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“But My Patients Are Different!”: Risk Adjustment in 2012 and Beyond

  • Rebekah W. Moehring (a1) and Deverick J. Anderson (a1)


Feedback of surgical site infection (SSI) rates to surgeons improves patient outcomes and should be considered a cornerstone of any infection control program. For as long as feedback of SSI data has occurred, those in infection control have often heard a searing retort from indignant surgeons: “But my patients are different!”

Fortunately, epidemiologists have several tools to use in response. One of the most commonly used approaches involves risk adjustment for differences in case mix between the group of interest (eg, a surgeon's patients) and a comparator. In other words, risk adjustment levels the playing field.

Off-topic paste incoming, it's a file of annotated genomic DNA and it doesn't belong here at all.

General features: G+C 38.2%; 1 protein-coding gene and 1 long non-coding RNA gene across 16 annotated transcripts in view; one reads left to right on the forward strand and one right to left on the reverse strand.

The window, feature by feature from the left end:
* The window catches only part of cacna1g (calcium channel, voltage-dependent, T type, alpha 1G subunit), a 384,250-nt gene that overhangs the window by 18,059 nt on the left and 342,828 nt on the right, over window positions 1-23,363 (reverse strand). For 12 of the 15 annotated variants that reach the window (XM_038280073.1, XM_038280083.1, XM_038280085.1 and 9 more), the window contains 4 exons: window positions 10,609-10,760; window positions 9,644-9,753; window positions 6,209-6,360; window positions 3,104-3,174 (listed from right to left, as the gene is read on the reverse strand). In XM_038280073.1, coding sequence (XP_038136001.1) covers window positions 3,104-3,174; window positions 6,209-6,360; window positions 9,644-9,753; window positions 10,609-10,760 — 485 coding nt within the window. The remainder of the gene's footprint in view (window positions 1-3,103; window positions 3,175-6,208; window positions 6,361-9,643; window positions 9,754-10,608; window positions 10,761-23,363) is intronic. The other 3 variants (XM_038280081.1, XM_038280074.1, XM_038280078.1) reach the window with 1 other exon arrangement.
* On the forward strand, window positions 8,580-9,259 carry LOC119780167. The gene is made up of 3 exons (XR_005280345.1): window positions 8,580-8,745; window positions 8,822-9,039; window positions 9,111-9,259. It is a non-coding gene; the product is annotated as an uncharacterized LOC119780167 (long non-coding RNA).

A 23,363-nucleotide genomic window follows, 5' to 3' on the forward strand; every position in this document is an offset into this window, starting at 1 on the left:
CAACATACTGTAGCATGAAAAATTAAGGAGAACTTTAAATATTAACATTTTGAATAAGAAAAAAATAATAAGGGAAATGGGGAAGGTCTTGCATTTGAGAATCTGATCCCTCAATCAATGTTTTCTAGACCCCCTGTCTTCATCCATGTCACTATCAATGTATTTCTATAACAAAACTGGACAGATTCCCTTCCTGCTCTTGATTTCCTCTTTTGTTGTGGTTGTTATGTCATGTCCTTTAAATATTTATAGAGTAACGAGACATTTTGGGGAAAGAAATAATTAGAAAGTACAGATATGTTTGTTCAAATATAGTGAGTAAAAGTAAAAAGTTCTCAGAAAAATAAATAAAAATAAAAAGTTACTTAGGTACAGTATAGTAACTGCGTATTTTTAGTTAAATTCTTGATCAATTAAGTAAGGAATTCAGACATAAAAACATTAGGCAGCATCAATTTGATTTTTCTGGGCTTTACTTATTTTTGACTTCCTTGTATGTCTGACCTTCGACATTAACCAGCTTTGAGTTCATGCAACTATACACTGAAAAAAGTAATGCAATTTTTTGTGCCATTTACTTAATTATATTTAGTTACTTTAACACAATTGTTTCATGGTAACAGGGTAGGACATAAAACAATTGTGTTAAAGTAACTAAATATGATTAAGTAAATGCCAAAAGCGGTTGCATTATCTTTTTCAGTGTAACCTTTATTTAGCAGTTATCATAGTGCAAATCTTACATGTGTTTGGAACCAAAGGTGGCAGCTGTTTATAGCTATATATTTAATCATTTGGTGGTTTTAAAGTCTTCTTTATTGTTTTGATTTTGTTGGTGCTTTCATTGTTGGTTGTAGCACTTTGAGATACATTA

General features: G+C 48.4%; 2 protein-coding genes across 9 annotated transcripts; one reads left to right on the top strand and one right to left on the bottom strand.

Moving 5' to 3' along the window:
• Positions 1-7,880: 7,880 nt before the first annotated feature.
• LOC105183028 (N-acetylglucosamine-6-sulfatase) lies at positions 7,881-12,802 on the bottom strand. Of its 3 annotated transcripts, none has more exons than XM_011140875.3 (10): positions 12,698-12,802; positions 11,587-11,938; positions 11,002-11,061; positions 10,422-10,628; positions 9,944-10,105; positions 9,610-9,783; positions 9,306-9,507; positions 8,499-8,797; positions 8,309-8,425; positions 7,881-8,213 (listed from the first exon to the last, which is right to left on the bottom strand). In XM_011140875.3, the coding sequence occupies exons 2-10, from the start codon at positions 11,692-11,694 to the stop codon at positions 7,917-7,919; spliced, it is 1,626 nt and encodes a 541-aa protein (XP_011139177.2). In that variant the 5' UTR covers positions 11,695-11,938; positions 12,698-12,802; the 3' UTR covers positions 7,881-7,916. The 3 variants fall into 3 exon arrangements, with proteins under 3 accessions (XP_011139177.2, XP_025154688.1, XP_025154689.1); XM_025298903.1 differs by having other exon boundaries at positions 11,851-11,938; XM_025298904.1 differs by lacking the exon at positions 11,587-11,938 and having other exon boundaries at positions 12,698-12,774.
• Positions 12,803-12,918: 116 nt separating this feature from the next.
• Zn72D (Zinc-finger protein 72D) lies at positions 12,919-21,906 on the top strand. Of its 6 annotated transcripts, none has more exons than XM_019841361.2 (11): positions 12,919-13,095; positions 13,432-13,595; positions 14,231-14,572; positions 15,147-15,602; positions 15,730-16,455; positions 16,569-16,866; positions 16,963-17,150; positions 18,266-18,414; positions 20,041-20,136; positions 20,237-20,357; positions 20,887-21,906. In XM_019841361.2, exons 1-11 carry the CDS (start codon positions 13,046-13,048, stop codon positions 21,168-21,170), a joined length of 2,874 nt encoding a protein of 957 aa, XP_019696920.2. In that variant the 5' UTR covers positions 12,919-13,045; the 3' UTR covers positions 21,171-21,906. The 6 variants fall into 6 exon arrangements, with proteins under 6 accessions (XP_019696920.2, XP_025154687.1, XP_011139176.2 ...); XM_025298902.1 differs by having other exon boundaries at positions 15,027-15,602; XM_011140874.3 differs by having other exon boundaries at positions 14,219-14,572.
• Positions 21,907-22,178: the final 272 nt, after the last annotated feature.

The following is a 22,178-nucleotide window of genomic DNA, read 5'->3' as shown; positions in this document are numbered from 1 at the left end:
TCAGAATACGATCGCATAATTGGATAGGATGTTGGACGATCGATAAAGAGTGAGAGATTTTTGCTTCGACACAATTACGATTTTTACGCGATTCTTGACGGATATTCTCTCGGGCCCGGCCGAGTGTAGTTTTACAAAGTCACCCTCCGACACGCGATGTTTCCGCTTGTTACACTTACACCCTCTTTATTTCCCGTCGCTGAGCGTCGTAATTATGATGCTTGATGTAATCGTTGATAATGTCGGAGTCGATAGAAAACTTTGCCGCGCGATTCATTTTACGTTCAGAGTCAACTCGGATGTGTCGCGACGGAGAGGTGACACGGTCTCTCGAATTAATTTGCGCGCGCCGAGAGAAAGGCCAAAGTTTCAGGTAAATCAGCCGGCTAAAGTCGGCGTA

Formal risk adjustment for rates of SSI has existed for almost 50 years but is still an imperfect science. In fact, risk adjustment for different variables can lead to different conclusions. Over the past 2 decades, the National Healthcare Safety Network (NHSN) risk index has been used by many hospitals to perform risk adjustment for rates of SSI. The NHSN risk index is simple and effective but has undergone considerable scrutiny. Numerous investigators have described scenarios and/or procedures for which the risk index performed poorly and have offered suggestions for improvement. Indeed, Robert Gaynes summarized some of the shortcomings of the NHSN risk index in 2 editorials 10 years ago, stating, “A composite risk index that captures the joint influence of [intrinsic patient risk] and other risk factors is required before meaningful comparisons of SSI rates can be made by surgeons, among institutions, or across time.”


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